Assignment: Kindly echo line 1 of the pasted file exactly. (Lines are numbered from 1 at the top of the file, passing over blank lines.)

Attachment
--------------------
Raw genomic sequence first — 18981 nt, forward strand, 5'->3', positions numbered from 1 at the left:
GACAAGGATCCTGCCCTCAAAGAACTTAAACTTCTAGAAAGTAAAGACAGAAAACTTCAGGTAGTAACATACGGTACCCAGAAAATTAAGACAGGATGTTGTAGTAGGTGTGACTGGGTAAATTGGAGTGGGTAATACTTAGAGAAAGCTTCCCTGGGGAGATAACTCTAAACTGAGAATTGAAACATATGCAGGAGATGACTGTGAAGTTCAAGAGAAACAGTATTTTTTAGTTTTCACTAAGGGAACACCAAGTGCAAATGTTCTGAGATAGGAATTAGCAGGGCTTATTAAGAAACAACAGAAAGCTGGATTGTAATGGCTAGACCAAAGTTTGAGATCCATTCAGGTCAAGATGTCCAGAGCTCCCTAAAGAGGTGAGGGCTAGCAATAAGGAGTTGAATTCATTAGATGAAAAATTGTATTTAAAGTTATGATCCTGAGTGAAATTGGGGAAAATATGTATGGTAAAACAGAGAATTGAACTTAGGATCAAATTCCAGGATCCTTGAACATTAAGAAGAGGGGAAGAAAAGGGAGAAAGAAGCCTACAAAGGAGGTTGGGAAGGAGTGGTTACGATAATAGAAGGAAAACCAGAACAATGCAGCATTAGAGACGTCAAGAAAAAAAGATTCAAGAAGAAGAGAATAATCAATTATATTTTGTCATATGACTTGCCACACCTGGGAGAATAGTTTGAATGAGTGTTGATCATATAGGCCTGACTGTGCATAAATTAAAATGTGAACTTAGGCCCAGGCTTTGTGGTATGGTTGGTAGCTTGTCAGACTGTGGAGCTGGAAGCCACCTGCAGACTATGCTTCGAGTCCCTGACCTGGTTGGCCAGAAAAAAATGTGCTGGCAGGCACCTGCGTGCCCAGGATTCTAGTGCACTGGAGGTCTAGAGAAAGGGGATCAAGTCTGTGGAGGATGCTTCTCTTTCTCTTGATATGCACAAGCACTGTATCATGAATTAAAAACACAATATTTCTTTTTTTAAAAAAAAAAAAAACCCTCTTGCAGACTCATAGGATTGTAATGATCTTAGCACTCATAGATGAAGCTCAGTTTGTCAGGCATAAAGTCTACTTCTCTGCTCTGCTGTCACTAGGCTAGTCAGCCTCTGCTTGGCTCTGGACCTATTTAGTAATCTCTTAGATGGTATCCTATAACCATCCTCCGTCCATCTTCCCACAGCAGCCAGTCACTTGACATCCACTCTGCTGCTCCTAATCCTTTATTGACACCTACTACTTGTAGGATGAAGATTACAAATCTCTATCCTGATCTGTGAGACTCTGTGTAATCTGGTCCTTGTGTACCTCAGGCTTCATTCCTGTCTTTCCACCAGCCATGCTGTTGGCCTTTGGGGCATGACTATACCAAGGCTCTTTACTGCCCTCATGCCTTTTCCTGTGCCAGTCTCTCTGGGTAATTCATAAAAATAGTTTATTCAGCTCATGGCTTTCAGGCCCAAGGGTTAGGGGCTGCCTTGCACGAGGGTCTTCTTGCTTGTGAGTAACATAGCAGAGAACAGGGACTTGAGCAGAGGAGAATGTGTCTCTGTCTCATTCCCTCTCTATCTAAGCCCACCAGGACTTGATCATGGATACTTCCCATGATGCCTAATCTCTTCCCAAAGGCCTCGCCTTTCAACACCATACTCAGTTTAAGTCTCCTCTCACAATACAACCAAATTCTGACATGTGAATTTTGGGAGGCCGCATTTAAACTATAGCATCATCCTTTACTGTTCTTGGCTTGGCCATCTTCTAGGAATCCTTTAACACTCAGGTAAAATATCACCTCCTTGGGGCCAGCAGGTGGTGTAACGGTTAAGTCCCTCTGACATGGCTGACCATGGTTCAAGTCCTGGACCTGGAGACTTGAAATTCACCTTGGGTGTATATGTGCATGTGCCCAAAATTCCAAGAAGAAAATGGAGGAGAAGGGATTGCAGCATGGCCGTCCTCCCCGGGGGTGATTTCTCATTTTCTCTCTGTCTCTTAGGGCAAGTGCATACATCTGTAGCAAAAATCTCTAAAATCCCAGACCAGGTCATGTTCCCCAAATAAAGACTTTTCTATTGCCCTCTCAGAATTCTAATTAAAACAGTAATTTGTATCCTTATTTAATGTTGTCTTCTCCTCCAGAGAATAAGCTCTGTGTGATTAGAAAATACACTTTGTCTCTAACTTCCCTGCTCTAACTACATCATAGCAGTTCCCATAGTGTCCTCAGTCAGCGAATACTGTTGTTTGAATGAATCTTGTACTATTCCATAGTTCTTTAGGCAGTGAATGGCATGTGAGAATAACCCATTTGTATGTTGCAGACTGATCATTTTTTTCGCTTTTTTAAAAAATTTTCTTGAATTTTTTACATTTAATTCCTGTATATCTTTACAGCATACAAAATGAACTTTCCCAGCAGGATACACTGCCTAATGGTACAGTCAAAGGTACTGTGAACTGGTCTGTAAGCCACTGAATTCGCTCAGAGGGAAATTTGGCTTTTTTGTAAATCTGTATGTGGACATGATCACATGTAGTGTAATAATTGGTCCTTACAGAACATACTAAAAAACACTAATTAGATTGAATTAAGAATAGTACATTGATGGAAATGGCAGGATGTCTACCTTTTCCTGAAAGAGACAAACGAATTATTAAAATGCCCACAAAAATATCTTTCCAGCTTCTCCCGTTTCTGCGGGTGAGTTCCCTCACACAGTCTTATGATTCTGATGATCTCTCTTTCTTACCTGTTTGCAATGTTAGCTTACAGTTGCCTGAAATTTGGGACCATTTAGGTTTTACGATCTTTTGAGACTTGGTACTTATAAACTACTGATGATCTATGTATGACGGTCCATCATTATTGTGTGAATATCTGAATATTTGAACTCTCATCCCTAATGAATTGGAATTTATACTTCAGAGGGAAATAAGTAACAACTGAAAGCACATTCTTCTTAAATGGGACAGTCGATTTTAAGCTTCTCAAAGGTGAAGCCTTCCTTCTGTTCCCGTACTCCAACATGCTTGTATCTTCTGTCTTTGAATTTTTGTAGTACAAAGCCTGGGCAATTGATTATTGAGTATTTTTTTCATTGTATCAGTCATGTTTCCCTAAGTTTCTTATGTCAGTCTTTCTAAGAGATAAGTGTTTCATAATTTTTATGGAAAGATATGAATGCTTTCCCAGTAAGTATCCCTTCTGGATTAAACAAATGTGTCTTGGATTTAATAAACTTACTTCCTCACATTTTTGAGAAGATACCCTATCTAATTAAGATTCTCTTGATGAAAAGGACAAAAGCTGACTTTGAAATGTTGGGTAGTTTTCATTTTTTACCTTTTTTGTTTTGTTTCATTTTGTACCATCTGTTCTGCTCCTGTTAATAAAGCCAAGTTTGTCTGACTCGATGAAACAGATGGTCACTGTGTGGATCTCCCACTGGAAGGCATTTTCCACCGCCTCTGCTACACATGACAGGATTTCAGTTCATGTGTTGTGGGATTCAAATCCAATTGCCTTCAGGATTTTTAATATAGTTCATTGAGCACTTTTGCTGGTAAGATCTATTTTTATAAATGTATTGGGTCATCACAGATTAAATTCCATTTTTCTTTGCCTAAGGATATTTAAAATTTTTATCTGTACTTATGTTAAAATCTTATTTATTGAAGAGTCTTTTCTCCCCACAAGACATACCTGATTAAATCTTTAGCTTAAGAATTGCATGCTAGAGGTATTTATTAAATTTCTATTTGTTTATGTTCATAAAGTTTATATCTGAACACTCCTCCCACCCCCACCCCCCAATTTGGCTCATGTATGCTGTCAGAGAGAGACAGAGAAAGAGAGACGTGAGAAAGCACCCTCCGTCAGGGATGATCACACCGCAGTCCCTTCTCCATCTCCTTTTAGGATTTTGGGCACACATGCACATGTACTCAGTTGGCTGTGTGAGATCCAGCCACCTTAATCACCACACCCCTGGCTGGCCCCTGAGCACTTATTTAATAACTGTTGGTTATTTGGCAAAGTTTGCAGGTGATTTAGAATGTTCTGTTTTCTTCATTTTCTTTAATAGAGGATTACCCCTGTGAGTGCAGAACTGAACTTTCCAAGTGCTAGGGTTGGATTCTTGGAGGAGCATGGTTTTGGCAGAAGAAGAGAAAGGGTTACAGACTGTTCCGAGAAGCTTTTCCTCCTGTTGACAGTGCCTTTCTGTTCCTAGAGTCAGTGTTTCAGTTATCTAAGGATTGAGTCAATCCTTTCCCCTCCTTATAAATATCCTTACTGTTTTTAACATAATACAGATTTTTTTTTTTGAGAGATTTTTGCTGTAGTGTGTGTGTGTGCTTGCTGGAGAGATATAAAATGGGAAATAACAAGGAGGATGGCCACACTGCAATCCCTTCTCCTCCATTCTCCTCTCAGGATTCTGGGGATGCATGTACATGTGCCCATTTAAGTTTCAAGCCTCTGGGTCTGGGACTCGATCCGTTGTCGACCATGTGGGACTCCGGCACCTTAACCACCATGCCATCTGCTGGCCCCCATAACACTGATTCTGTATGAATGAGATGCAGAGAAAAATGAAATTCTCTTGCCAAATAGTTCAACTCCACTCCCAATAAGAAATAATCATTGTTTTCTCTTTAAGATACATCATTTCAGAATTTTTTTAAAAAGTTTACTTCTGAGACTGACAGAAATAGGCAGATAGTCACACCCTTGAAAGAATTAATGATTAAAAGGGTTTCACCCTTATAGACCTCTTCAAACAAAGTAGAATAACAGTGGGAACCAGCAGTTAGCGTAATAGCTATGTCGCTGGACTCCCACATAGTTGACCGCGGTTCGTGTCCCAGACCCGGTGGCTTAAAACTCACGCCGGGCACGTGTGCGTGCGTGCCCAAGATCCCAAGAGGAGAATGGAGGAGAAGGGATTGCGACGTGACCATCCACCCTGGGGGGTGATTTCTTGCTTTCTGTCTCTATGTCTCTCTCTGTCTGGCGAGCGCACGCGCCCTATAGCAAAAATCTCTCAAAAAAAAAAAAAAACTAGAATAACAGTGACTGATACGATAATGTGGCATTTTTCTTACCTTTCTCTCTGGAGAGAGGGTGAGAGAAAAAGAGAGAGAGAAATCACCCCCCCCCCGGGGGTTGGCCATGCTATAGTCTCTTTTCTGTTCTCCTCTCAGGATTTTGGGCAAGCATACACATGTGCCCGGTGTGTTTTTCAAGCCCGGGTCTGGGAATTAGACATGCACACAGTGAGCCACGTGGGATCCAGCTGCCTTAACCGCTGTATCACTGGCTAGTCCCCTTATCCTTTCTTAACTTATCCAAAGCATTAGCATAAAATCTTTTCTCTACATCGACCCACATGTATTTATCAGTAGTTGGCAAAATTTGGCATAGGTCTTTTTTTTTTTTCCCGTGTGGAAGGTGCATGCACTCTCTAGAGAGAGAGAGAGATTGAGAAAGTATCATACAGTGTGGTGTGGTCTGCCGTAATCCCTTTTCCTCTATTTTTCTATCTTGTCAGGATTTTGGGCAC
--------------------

Raw genomic sequence first — 18981 nt, forward strand, 5'->3', positions numbered from 1 at the left: